At times, Fundamental almost feels like a song cycle: a well crafted consistent and considered suite with its overtly social commentary touching on everything from regime change to immigration, ID cards and the politics of fear. All of which makes the album’s combination of synth-driven exuberance and sly smarts particularly gratifying. The former comes largely courtesy of one of Tennant/Lowe’s collaborators on 1988’s Introspective, Trevor Horn. His production is warm, lush, layered and grandiose, though it’s intriguing just how fully formed the pair of pre-produced demos the duo have made available as bonus tracks on Apple’s iTunes are. 

Fundamental contains a dozen tracks, and for an act famous for their adherence to one-word album titles, for the first time a third of the content is similarly restricted to a singular moniker. Integral is sinister retro Hi-NRG, Minimal is Kraftwerk meets Eifel 65 played out with a rumbling Hooky-style bass outro, while Numb, an incongruous Diane Warren-penned hold-over from their 2003 PopArt singles project, merely adequate.

Much of the material is given over to slow and mellow contemplations with atmospheric if slightly over-the-top string arrangements (by Horn’s long-time orchestral cohort Anne Dudley of ABC and Art Of Noise fame), coupled with sweetly subtle arpeggios that fit the mood of mournful melancholia that occupies much of the record. Take, for instance, Indefinite Leave To Remain, where its introductory brass chorale serves to intensify the hymn meets Hovis flavour.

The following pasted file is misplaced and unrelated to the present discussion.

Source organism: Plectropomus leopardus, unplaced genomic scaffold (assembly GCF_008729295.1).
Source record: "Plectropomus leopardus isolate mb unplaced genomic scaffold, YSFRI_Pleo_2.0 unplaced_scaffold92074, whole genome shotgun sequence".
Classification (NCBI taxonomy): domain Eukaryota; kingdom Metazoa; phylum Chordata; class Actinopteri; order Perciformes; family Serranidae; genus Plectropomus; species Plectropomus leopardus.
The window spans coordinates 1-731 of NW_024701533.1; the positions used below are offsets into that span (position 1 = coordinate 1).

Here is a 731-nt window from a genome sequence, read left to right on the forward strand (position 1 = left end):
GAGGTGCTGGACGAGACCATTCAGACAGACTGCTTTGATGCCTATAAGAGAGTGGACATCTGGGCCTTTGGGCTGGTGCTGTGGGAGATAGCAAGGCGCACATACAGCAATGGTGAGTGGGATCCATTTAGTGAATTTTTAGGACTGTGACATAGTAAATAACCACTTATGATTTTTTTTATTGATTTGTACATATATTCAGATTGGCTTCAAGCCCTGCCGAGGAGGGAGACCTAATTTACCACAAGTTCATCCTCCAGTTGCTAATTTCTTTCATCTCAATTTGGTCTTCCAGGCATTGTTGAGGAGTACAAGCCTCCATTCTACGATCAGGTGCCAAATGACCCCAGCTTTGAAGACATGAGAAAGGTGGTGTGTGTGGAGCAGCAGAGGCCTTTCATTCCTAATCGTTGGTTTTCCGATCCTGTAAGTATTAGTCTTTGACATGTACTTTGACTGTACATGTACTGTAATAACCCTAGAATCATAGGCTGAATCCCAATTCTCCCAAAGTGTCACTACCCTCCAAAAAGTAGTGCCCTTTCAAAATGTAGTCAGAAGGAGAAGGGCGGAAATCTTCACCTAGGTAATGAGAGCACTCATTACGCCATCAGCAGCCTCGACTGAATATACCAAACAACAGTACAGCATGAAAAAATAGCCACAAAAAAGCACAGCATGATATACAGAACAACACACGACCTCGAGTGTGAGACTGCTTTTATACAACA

You have to wait until the apocalyptic hedonism of The Sodom And Gomorrah Show before Horn pulls out his trademark bombast — a sparkly, fun ABBA-esque helter-skelter into depravity and death disco, or what ‘80s kids might call the Full Frankie: timpani, thwacking hi-NRG bass, cascading synth lines, jagged guitar chords and, as was once mandatory on his productions, a thunderous, devilish voiceover that breaks into puny-earthlings-I’ll-destroy-them-all cackling. 

Rather more sedate, the plaintive melodrama of Casanova In Hell concerns a perpetually tumescent lothario who can’t get it up for the ladies. Not Neil, then. Chris Lowe perhaps? (“It’s queer that here he can’t cast his spell,” Tennant winks). At opposite ends of the album, I Made My Excuses And Left and Twentieth Century are brilliantly theatrical, but for me, probably the shining star of the set is Luna Park, which, despite its title isn’t a frothy circus stomper but a beautifully morose, atmospheric ballad that bears more than a passing resemblance to the aforementioned Hit And Miss. That the best offering may well be a retread of a decade-old flip side may be a cause for alarm but, on the whole, Fundamental is a solid, sophisticated and strangely sequenced album of decent, listenable if not terribly exciting material.

In other words, despite a lack of obvious singles this is a set of excellently arranged tunes where the use of a single producer gives it a richly developed musical cohesiveness often lacking on PSB albums. And to that end it’s the Pet Shop Boys’ most competent, rounded work since 1993’s Very. Good.

Steve Pafford 

Reviewing 35 years of Pet Shop Boys albums from start to finish is here

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Steve Pafford